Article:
I love going to girl’s camp. It is one of the best things ever, in my humble opinion. Next to sliced bread that is. I have been to camp for the past three years, and plan on going for the next 56. Someday I see myself old, wrinkled like a prune, and hunched over with my walker, inching my way up the hill. A walker will be a handy thing to have with you at camp, because just think of all the useful things you could hang from it. Scissors, toilet paper, air freshener, flashlight, visor, sunscreen, hand sanitizer, bag of chocolate, sharpie, goodness the possibilities are endless. I’ll be a walking Mary Poppins bag, which makes me smile to think of it.
I got to thinking there are many ways in which a hospital stay is just like going to Girls Camp. Let me see if I can name a few of them:
1. Sleeping accommodations. My lovely faded, well worn, beloved camp cot. It has served me well for three years. So much better than an air mattress that leaves you feeling flat. Much easier to sit on while you put on your shoes in the morning. Not as good as my bed at home, but so much better than the lumpy, bumpy, hard ground.
2. Showers. Even though there are showers at camp and the hospital, I am one of those people who feel a bit uncomfortable about showering when strangers are around and there is no lock on the door. I prefer to shower in my own bathroom and what is four days anyway. Be a man.
3. Food. Something about being away from home and not having to do the cooking makes food taste better. Why is that? And even if the food doesn’t taste so good one meal, you can always fill any empty space in your stomach with snacks. A whole week of not being in charge of what’s for dinner, heaven.
4. Snacks. There is no situation I can think of that is not made better with the right snacks. Whether it is a 20 hour car ride, a week with no shower at camp, or round the clock hospital vigils, having the proper snacks can make or break the situation. Personally, I am a fan of the following: peanut m&ms, sweedish fish, barbeque Pringles, sugar cookies, chocolate in any form, chex mix, salty peanut granola bars, ritz crackers with cheese in a can, and twizlers. I am sure there is more, but my mouth is watering and my brain can’t function properly right now.
5. Friends. No matter what uncomfortableness you have to go through, when you suffer together, it just doesn’t seem as bad. So at camp it is nice to have the other leaders to commiserate with, and here at the hospital I have made several new friends. Amazing how that happens. And besides my new hospital friends, I have my real life Vegas friends, my long distance family friends, and my blogging friends. It just doesn’t get any better than that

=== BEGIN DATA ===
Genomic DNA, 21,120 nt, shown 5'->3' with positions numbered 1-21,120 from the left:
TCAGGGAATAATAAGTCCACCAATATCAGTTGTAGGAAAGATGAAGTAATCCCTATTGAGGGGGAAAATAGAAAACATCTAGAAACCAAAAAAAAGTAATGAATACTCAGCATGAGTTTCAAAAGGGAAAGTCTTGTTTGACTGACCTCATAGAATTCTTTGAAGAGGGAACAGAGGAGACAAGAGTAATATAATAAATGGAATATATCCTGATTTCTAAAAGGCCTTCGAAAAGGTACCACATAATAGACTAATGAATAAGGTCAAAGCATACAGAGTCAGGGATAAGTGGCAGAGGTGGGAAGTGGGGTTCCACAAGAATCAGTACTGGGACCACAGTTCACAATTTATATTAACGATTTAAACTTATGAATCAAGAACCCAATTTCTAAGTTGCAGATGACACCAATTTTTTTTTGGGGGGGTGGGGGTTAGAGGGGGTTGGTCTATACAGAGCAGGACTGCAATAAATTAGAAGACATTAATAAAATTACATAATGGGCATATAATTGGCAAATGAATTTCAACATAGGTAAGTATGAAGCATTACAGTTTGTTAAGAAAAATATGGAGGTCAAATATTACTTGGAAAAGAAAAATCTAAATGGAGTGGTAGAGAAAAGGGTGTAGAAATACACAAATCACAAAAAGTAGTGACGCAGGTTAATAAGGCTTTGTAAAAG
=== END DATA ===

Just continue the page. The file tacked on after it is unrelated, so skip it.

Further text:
6. People who think they are going to die. I have seen it several times at camp, girls who think they will die without cell service and the ability to text for a whole week and they proceed to whine, moan, and share their misery with the rest of us. And in the hospital there are the occasional patients who feel it necessary to whine, moan, and scream out in pain every few minutes, just to make sure everyone knows they are suffering and that they don’t suffer alone.
7. Missing home makes coming back all the sweeter. It is always good to miss the people and things in your life every once in a while just so you don’t take them for granted. And it is good for the people at home to realize that they CAN find things without your help and maybe even feed themselves so they don’t waste away into nothingness. Sometimes they gain a greater appreciation for all that mothers do, when mothers are not there to do it.
8. Paper Towels. I don’t know how it is possible that most every time I go to the bathroom at camp or the hospital, the paper towels are gone and I am forced to resort to air drying. What is up with that? Is there some sort of paper towel gremlin that always runs ahead of me to make sure the dispenser is empty? Well, Mr. PT gremlin, if your entire life’s mission is bent on annoying me, mission accomplished.
In other ways the hospital is not like girls camp. These include the following.
1. No one at the hospital is interested in singing camp songs with me. Camp songs are my most favoritest part of camp. What this place needs is an enthusiastic rendition of Fried Ham or one of my personal favs Princess Pat. No one wants to hold hands around the nurse station and belt out Kumbaya. What is wrong with these people? Don’t they know that music is the best medicine? Just ask Mary Poppins, she knows. And a spoonful of sugar doesn’t hurt either. If I were in charge of hospitals, I would definitely make singing mandatory. No food or pain meds for you unless you join the sing along. So what if you are on a ventilator, show some sickness spirit people.
2. There are way more trees and nature at girls camp. And dirt, there is lots and lots of dirt there. You really get to soak in all that outdoors fresh air goodness. It all does something for the soul. Hospitals are so antiseptic. It is a wonder anything can live and thrive in such an environment. It sucks your soul slowly away. Hear that hospital, you are a soul sucker.
3. On the other hand, you do get cell service at the hospital, which has been my lifeline to the outside world. One point for hospitals.
4. Also hospitals have chefs, cleaning crews, laundry departments, and basically about 200 people doing all the stuff that we have to do at camp and I will have to do at home. You know it takes a village to cure a sick person at the hospital, but once you go home all it takes is a mother.
All in all, there are good things and bad things about camp and hospitals. It is sometimes nice to visit, but you wouldn’t want to live there.